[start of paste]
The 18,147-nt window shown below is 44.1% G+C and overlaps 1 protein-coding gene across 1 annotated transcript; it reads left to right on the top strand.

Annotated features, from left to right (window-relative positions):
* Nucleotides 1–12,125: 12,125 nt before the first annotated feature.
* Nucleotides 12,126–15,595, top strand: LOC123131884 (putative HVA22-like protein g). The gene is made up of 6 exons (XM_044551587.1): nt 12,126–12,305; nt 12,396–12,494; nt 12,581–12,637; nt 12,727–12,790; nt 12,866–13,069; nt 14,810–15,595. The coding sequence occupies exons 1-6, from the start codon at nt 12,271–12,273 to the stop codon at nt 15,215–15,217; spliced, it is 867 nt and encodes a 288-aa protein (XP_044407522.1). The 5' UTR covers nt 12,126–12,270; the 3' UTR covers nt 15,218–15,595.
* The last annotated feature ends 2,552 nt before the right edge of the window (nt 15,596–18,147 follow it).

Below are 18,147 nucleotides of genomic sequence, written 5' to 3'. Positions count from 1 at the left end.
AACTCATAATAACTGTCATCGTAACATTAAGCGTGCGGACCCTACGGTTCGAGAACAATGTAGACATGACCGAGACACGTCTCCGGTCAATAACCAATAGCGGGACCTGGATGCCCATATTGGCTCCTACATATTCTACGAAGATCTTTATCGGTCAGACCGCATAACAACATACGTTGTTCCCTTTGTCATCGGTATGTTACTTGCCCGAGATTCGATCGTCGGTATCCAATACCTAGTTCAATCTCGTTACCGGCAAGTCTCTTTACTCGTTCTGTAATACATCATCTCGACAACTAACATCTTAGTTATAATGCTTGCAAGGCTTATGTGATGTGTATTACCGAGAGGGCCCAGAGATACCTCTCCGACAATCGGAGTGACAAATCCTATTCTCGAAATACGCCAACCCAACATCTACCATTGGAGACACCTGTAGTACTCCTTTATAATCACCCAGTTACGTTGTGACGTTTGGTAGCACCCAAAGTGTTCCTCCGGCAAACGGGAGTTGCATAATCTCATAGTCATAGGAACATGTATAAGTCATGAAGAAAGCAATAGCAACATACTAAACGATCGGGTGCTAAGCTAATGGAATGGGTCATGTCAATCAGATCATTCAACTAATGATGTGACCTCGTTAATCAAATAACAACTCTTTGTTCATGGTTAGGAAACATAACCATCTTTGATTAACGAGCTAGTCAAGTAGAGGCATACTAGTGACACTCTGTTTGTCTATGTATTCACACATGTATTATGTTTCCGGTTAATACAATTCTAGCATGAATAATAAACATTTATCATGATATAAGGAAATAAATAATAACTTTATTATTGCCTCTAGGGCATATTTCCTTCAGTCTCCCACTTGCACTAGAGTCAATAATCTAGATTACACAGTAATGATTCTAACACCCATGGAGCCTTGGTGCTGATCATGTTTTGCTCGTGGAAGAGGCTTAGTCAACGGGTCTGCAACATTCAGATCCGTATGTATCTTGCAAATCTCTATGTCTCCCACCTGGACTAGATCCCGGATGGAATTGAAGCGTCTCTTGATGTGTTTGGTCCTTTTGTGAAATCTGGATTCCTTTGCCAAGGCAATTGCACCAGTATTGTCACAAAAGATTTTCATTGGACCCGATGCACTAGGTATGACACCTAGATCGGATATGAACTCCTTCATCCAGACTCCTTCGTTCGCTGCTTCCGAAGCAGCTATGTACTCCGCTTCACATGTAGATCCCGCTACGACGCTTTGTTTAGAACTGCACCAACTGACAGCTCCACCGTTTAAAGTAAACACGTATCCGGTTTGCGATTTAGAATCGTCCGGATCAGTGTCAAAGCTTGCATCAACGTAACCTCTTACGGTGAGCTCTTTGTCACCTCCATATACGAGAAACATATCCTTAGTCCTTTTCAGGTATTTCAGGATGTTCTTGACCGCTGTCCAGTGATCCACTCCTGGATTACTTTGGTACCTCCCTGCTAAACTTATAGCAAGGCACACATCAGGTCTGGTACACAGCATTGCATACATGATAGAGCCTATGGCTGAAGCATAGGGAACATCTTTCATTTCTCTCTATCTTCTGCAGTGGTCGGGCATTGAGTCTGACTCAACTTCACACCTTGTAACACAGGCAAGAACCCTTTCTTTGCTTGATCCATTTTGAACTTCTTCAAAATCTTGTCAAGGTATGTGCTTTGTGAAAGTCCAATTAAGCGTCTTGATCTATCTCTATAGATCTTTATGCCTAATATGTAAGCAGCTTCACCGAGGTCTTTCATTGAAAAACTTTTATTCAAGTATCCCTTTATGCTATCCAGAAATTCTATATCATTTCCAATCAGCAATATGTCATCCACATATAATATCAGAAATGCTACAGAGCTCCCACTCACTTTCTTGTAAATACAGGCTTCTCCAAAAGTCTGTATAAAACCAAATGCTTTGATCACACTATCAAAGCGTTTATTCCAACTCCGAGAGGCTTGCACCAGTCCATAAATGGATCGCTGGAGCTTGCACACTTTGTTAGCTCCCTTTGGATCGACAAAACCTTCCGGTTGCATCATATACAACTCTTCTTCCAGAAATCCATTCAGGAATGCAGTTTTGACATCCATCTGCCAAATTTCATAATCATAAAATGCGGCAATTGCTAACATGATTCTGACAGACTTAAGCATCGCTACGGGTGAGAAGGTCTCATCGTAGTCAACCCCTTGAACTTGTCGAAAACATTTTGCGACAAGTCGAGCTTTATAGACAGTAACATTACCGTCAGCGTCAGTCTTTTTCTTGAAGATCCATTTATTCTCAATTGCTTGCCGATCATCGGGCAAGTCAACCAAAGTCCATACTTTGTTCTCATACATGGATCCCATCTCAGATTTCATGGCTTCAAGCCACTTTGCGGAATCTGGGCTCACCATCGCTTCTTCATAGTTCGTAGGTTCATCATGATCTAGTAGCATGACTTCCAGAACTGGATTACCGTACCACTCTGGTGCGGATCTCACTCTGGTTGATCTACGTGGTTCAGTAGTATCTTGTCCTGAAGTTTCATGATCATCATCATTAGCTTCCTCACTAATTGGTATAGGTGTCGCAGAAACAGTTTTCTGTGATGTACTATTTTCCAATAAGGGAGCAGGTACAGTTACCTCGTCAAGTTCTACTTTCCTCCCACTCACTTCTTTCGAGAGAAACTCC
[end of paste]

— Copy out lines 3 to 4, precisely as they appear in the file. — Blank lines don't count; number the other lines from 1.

* Nucleotides 1–12,125: 12,125 nt before the first annotated feature.
* Nucleotides 12,126–15,595, top strand: LOC123131884 (putative HVA22-like protein g). The gene is made up of 6 exons (XM_044551587.1): nt 12,126–12,305; nt 12,396–12,494; nt 12,581–12,637; nt 12,727–12,790; nt 12,866–13,069; nt 14,810–15,595. The coding sequence occupies exons 1-6, from the start codon at nt 12,271–12,273 to the stop codon at nt 15,215–15,217; spliced, it is 867 nt and encodes a 288-aa protein (XP_044407522.1). The 5' UTR covers nt 12,126–12,270; the 3' UTR covers nt 15,218–15,595.